Bahadori, a., and Fitzpatrick, J.J. (2009). Level of autonomy of primary care nurse

Practitioners. Journal of the American Academy of Nurse Practitioners, 21(9), 513-519.

Carryer, J., Gardner, G., Dunn, S., and Gardner, a. (2007). The core role of the nurse

Practitioner: practice, professionalism and clinical leadership. Journal of Clinical Nursing,
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Nurse Manager Skills The Process of Becoming

Words: 960 Length: 3 Pages Document Type: Essay Paper #: 91603373

Nurse Manager Skills:

The process of becoming a successful nurse manager entails multi-tasking across limitless issues on a daily basis that range from focusing on patient safety difficulties to solving disputes among the nursing staff. However, practitioners serving as nurse managers may find it difficult to have adequate time in the day to accomplish all the activities. The professional role of nurse managers is crucial in the delivery of quality health care and enhancing the effectiveness of these practitioners. Nonetheless, nurse managers need to have certain skills in order to enhance their efficiency in their respective job duties. Some of the necessary skills set include personal and professional accountability, career planning, personal journey disciplines, reflective practice behaviors, and leadership skills. These professionals can identify their strengths and weaknesses in these areas through evaluation that can be done using the Nurse Manager Skills Inventory that was developed by the American Organization…… [Read More]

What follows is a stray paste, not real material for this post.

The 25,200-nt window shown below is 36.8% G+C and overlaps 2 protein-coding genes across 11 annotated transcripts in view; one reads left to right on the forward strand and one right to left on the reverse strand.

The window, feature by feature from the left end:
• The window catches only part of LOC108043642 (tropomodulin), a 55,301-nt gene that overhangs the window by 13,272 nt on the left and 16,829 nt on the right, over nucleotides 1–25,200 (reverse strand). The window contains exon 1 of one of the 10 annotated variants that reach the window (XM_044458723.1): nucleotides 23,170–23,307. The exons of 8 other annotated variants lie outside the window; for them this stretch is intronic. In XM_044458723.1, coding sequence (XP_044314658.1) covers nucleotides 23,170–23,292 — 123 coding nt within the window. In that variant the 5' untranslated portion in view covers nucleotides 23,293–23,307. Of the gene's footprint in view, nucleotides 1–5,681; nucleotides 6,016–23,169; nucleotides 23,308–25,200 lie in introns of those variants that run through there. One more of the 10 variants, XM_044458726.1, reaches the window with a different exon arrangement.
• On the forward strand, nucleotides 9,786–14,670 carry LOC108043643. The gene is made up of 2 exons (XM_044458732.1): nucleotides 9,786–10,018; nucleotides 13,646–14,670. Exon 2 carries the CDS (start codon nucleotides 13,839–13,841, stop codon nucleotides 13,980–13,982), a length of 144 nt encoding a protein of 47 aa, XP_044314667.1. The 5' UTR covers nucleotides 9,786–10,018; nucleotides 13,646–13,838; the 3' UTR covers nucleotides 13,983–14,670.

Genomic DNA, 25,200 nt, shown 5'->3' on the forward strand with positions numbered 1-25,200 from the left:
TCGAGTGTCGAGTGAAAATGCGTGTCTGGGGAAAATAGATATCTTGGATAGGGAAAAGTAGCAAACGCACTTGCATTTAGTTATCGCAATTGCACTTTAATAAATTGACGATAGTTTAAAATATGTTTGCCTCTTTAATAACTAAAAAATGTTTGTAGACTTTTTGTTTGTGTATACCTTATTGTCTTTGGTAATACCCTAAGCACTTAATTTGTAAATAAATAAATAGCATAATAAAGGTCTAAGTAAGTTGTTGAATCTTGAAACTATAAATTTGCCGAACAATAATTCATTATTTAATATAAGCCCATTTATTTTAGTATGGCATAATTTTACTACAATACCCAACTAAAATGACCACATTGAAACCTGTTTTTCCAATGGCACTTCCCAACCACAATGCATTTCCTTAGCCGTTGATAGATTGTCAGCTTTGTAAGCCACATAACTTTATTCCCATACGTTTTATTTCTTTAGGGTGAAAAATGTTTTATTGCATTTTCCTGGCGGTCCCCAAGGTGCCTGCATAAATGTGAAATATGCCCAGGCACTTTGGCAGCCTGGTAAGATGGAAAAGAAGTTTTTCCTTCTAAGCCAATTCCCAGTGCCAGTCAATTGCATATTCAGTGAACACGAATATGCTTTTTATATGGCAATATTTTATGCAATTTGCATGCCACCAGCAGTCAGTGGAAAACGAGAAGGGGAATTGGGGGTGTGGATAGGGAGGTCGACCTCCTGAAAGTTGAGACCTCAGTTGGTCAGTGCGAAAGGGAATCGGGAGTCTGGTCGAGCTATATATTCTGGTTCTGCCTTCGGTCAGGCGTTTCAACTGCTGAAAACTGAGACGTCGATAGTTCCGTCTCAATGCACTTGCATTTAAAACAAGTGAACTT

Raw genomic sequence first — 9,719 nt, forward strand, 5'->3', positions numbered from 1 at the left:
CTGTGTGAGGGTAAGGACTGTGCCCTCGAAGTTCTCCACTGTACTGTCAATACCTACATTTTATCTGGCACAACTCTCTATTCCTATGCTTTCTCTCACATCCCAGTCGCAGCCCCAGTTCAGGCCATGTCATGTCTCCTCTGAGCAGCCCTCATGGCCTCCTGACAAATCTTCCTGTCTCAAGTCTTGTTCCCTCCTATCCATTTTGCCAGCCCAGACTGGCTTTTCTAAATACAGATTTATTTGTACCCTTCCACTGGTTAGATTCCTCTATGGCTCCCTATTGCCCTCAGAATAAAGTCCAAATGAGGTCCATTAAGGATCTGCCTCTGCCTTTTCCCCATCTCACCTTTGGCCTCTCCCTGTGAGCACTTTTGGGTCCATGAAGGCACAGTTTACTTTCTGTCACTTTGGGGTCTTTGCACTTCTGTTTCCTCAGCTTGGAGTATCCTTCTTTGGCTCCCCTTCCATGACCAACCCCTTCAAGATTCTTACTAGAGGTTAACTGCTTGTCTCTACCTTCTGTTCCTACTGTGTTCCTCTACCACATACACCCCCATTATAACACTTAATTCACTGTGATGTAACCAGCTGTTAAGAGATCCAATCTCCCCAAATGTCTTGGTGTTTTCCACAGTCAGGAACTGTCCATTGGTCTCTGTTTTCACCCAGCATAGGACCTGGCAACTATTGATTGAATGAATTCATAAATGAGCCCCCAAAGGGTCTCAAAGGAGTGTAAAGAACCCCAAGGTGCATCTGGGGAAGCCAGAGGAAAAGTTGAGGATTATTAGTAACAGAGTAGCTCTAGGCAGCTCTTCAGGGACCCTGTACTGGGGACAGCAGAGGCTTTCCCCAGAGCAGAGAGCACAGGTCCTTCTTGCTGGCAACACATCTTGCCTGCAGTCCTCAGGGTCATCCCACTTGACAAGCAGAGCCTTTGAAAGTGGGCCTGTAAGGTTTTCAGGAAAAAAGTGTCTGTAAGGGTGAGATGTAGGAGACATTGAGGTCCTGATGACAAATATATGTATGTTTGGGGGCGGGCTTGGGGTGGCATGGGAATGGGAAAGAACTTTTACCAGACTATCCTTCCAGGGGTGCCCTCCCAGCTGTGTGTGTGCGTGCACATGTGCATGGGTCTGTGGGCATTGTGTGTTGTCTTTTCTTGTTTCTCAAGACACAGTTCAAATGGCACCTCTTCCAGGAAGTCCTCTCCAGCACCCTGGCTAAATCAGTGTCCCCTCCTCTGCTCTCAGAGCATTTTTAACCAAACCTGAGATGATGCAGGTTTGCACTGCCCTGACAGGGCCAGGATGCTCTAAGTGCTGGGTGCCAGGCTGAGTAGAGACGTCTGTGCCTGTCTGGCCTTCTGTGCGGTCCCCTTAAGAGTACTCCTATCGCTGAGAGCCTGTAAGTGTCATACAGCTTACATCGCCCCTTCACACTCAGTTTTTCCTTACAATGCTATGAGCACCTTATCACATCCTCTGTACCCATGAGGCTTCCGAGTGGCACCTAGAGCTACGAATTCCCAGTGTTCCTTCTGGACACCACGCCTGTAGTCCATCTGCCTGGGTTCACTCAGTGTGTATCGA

Garner, C. (2011, April). Powerlessness is Bad Practice: Any Nurse Can Be a Facilitator of Change. Retrieved from American Sentinel University website: